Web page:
- Frank Warren started a website that collects secrets mailed to him on postcards
- He says the site is the most popular ad-free blog
- When secrets are shared publicly, they can help unite people, he says.
- Warren: The site has received half a million secrets since its founding in 2004
I like to watch Dr. Phil drunk.
Dear Birthmother- I have great parents, I've found love, I'm happy.
Everyone who knew me before 9/11 believes I'm dead.
Hundreds of secrets like these arrive in my mailbox every week. They come anonymously on artful postcards from all over the world. In seven years I have received more than a half-million.
I give decaf to customers who are rude to me. [written and mailed on a Starbuck cup]
To the class of 1977, I still hate you all.
I leave poetry behind in library books.
When I started PostSecret as an art project in 2004, I had no idea that this simple project would turn my life upside-down and offer such a fascinating peek into the rich hidden world that we share but don't talk about.
I printed up 3,000 self-addressed postcards inviting strangers to share an artful secret on a postcard -- something they had never told anyone before -- and mail it to me anonymously.
When they started arriving I began scanning them and posting them on the web. The idea began spreading virally with people buying and making their own postcards. Today www.postsecret.com is the most visited advertisement-free blog in the world with more than 500 million hits.
Most fascinating to me are the stories behind the secrets or the intimate connections that can happen between people when they share secrets.
When I posted a secret from someone who confesses to thinking about jumping from the Golden Gate Bridge, PostSecret Blog readers sprang to action creating a Facebook group page called, Please Don't Jump. They posted encouraging pictures and shared their own inspiring stories of hope. 60,000 people joined the group in 10 days. The next week the San Francisco City Council proclaimed the first annual "Please Don't Jump Day." Shortly after that the PostSecret community created the most comprehensive directory of suicide prevention hotlines in the world.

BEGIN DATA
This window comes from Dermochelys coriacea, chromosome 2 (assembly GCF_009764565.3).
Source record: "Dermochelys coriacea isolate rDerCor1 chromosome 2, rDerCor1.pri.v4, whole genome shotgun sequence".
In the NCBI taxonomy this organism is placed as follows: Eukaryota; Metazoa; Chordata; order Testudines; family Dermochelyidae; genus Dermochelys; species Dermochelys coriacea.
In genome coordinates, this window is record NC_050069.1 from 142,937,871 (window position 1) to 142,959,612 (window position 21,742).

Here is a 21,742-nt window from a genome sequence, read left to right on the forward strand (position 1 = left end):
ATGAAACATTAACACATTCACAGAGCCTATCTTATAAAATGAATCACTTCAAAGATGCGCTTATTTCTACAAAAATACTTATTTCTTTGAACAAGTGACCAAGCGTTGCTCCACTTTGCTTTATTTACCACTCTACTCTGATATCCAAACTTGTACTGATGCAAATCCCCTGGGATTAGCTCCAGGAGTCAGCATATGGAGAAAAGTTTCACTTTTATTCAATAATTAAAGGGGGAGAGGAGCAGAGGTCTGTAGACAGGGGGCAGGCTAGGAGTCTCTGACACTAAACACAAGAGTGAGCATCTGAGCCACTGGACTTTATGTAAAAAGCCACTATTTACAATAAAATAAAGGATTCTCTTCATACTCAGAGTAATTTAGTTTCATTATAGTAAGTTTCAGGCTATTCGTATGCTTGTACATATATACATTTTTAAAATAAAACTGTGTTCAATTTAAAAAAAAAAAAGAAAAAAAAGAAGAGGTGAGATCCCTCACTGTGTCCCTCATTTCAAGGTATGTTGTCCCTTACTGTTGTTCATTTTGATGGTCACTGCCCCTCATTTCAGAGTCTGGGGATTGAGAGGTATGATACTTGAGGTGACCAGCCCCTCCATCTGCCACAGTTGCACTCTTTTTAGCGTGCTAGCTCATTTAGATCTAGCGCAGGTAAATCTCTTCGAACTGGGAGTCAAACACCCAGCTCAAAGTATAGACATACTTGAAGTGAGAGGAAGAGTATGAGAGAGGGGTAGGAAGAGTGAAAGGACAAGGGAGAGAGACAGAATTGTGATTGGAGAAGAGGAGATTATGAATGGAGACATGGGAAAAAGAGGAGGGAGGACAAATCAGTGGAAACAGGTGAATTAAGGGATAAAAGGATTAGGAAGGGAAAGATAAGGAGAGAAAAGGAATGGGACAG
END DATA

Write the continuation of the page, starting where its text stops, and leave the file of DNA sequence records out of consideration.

Sharing Secrets can be transformative and this project has changed my life. I learned early on that there are two kinds of secrets; the ones we keep from others and the ones we hide from ourselves.
This project has helped me uncover secrets from my past that were haunting me. I have written my secrets on postcards, mailed them to myself, and spoken to my family about them for the first time. I have one of my secrets in every PostSecret book.
The most exciting part of the project for me today is traveling to universities and sharing secrets live. At these PostSecret Events I not only show the most extraordinary secrets in my collection, I also try to create a safe, nonjudgmental social space where students feel comfortable expressing their private secrets publicly.
Seeing young people courageously share their vulnerabilities can be highly emotional and meaningful. It reveals a secret about the nature of our secrets: They can be walls that separate us or bridges that unite us depending on the choices we make and the actions we take.
At one PostSecret Event at a large conference in Austin, Texas, called South by Southwest a surprising thing happened. In front of an audience of more than 2,000 people a young man stood and proposed marriage to his girlfriend -- to the delight of the audience. Someone there recorded that special moment on a cell phone and it has been watched over 300,000 times on YouTube.
Perhaps my favorite secret out of the hundreds of thousands I have received was mailed to me on a dollar bill. I carry it in my wallet all the time. It reads:
We are all part of something bigger, and we are all part of it together.
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